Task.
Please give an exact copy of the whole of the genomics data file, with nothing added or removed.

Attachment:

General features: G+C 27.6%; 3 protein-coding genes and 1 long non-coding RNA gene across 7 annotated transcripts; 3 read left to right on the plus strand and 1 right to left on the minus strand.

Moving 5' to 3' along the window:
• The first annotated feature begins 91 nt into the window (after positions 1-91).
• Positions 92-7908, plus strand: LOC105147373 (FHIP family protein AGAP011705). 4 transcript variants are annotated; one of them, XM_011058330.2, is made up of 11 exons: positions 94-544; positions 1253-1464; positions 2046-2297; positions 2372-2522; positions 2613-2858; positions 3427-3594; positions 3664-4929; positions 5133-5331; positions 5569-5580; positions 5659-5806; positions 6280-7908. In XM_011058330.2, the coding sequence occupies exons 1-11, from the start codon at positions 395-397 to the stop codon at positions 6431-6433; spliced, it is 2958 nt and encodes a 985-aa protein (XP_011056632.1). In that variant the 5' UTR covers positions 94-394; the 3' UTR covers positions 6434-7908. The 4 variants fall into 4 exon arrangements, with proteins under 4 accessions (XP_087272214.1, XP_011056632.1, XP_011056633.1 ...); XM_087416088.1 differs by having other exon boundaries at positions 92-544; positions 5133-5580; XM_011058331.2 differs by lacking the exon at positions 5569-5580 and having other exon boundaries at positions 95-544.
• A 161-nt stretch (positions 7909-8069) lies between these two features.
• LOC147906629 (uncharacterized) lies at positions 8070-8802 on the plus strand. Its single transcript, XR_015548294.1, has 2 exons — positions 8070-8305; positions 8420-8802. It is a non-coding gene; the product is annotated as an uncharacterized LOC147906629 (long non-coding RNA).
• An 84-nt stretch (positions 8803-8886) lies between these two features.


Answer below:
General features: G+C 27.6%; 3 protein-coding genes and 1 long non-coding RNA gene across 7 annotated transcripts; 3 read left to right on the plus strand and 1 right to left on the minus strand.

Moving 5' to 3' along the window:
• The first annotated feature begins 91 nt into the window (after positions 1-91).
• Positions 92-7908, plus strand: LOC105147373 (FHIP family protein AGAP011705). 4 transcript variants are annotated; one of them, XM_011058330.2, is made up of 11 exons: positions 94-544; positions 1253-1464; positions 2046-2297; positions 2372-2522; positions 2613-2858; positions 3427-3594; positions 3664-4929; positions 5133-5331; positions 5569-5580; positions 5659-5806; positions 6280-7908. In XM_011058330.2, the coding sequence occupies exons 1-11, from the start codon at positions 395-397 to the stop codon at positions 6431-6433; spliced, it is 2958 nt and encodes a 985-aa protein (XP_011056632.1). In that variant the 5' UTR covers positions 94-394; the 3' UTR covers positions 6434-7908. The 4 variants fall into 4 exon arrangements, with proteins under 4 accessions (XP_087272214.1, XP_011056632.1, XP_011056633.1 ...); XM_087416088.1 differs by having other exon boundaries at positions 92-544; positions 5133-5580; XM_011058331.2 differs by lacking the exon at positions 5569-5580 and having other exon boundaries at positions 95-544.
• A 161-nt stretch (positions 7909-8069) lies between these two features.
• LOC147906629 (uncharacterized) lies at positions 8070-8802 on the plus strand. Its single transcript, XR_015548294.1, has 2 exons — positions 8070-8305; positions 8420-8802. It is a non-coding gene; the product is annotated as an uncharacterized LOC147906629 (long non-coding RNA).
• An 84-nt stretch (positions 8803-8886) lies between these two features.